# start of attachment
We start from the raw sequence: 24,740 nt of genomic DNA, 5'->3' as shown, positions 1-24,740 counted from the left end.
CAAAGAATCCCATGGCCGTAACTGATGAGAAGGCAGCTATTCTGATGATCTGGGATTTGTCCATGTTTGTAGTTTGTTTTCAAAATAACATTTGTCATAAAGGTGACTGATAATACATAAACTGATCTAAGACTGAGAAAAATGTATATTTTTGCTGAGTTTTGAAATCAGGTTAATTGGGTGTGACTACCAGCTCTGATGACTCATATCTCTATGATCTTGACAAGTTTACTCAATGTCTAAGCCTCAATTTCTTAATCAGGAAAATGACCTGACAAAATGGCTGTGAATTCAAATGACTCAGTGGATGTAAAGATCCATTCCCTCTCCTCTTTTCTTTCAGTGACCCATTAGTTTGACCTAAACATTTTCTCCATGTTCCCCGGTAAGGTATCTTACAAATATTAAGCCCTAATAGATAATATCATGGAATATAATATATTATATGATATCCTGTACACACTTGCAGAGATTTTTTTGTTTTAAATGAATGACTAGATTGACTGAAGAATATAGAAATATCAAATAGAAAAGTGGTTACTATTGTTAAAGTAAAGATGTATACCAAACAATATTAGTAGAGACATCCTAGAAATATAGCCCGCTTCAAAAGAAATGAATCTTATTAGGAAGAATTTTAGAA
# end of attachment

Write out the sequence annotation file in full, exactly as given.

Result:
We start from the raw sequence: 24,740 nt of genomic DNA, 5'->3' as shown, positions 1-24,740 counted from the left end.
CAAAGAATCCCATGGCCGTAACTGATGAGAAGGCAGCTATTCTGATGATCTGGGATTTGTCCATGTTTGTAGTTTGTTTTCAAAATAACATTTGTCATAAAGGTGACTGATAATACATAAACTGATCTAAGACTGAGAAAAATGTATATTTTTGCTGAGTTTTGAAATCAGGTTAATTGGGTGTGACTACCAGCTCTGATGACTCATATCTCTATGATCTTGACAAGTTTACTCAATGTCTAAGCCTCAATTTCTTAATCAGGAAAATGACCTGACAAAATGGCTGTGAATTCAAATGACTCAGTGGATGTAAAGATCCATTCCCTCTCCTCTTTTCTTTCAGTGACCCATTAGTTTGACCTAAACATTTTCTCCATGTTCCCCGGTAAGGTATCTTACAAATATTAAGCCCTAATAGATAATATCATGGAATATAATATATTATATGATATCCTGTACACACTTGCAGAGATTTTTTTGTTTTAAATGAATGACTAGATTGACTGAAGAATATAGAAATATCAAATAGAAAAGTGGTTACTATTGTTAAAGTAAAGATGTATACCAAACAATATTAGTAGAGACATCCTAGAAATATAGCCCGCTTCAAAAGAAATGAATCTTATTAGGAAGAATTTTAGAA